The Tektronix 119-4146-00 Near Field Probe Set is intended to serve as a versatile aid for diagnostic testing of radiated emissions over a broad range of frequencies from below 100 kHz to above 1GHz. The probe set consist of three (3) magnetic field probes, two (2) electric field probes, 20 cm extension handle, and a custom carrying case.
|EM-6993||6 cm Loop||H Field||50|
|EM-6994||3 cm Loop||H Field||50|
|EM-6995||1 cm Loop||H Field||50|
|EM-6996||3.6 cm Ball||E Field||50|
The three magnetic field probes are electrically small (i.e. resonant frequency above 1GHz loops of varying sensitivities. The loops are wound within a balanced Faraday shield that reduces their response to electric fields to a negligible factor. Each successively larger loop increases sensitivity (independent of frequency) by approximately 12-155dB. Probes of reduce sensitivity may be of assistance in isolating a emission source more precisely.
The ball and stub comprise the two electric field probes. Each probe responds primarily to the electric field component and rejects the magnetic field component.
When making before-and-after measurements to determine the effectiveness of an attempted EMI solution, some care should be used to ensure that the measurements are repeatable. Of chief importance is the distance from the probe to the item under test. Even small changes in this spacing can yield large variations in amplitude. The E-field probes are also susceptible to measurement variations due to capacitive coupling to external objects such as equipment chassis, human bodies, large metal objects, etc. The H-field probes do not exhibit this effect.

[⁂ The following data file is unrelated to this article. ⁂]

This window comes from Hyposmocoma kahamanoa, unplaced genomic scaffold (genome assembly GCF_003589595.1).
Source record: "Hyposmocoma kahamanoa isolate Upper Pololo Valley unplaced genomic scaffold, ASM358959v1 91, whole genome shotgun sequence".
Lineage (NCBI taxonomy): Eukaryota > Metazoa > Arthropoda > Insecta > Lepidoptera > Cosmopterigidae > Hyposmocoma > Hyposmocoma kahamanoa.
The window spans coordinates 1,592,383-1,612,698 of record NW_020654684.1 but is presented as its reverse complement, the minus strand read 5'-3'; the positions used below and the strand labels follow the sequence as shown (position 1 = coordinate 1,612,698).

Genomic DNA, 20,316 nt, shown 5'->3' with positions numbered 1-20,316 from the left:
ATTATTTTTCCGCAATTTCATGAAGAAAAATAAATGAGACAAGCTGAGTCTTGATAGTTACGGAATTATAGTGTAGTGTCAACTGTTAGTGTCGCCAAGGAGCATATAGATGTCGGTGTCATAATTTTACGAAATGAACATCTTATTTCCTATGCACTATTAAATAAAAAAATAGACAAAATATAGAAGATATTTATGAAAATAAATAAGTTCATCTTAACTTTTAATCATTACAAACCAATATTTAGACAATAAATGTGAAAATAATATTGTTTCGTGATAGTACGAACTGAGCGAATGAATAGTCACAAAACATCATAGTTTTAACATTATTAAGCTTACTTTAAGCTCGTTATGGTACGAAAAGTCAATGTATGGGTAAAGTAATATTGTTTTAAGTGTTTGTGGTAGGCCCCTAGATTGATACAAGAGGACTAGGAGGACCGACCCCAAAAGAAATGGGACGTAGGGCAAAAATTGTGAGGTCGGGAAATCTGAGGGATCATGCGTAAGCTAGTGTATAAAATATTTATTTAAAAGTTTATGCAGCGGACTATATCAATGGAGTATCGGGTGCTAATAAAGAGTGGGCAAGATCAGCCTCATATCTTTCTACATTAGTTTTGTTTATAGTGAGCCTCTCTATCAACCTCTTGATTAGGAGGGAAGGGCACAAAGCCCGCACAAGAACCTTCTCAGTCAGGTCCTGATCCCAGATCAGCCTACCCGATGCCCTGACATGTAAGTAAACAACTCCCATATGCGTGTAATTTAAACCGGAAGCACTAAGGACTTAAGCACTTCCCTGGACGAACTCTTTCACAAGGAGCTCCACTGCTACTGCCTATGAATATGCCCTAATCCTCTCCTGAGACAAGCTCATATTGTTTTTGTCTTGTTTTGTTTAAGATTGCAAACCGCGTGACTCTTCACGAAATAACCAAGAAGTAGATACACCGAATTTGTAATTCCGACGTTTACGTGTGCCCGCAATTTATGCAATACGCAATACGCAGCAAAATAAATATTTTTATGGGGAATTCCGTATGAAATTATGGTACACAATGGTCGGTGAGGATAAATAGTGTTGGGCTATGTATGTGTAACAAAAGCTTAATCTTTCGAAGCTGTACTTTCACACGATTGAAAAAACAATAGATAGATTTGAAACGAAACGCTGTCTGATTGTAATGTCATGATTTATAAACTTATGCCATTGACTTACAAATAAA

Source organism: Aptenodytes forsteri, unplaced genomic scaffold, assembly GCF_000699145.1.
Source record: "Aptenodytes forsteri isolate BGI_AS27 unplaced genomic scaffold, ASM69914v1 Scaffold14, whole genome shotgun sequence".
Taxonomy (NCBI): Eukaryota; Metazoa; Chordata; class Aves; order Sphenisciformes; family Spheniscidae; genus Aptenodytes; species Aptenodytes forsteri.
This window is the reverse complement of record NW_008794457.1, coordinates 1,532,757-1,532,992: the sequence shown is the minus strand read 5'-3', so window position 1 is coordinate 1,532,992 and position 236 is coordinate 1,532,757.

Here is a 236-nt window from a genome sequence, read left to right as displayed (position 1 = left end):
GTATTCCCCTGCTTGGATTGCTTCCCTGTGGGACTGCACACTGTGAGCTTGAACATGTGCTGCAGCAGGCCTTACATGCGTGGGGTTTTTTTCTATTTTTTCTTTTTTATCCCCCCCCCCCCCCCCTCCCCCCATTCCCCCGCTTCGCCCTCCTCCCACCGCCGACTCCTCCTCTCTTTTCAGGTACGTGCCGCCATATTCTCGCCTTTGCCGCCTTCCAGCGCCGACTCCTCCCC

The response of the E-field probes is essentially omni-directional. The response of the H-field probes is a figure-8 response, typical of a dipole. The primary pickup direction is broadside to the loop, with sharp notches in the pickup pattern in the plane of the loop.
Probe choice is determined by the type of signal under observation, signal strength, and the physical size of the area to be investigated. Comparison of the response to both H-field and E-field probes will provide the user with some idea as to the relative magnitude of the E-field and H-field of each component, thus providing a clue toward solving the emission problem. The larger probes provide increased sensitivity while the smaller probes permit a more precise location of the emission source.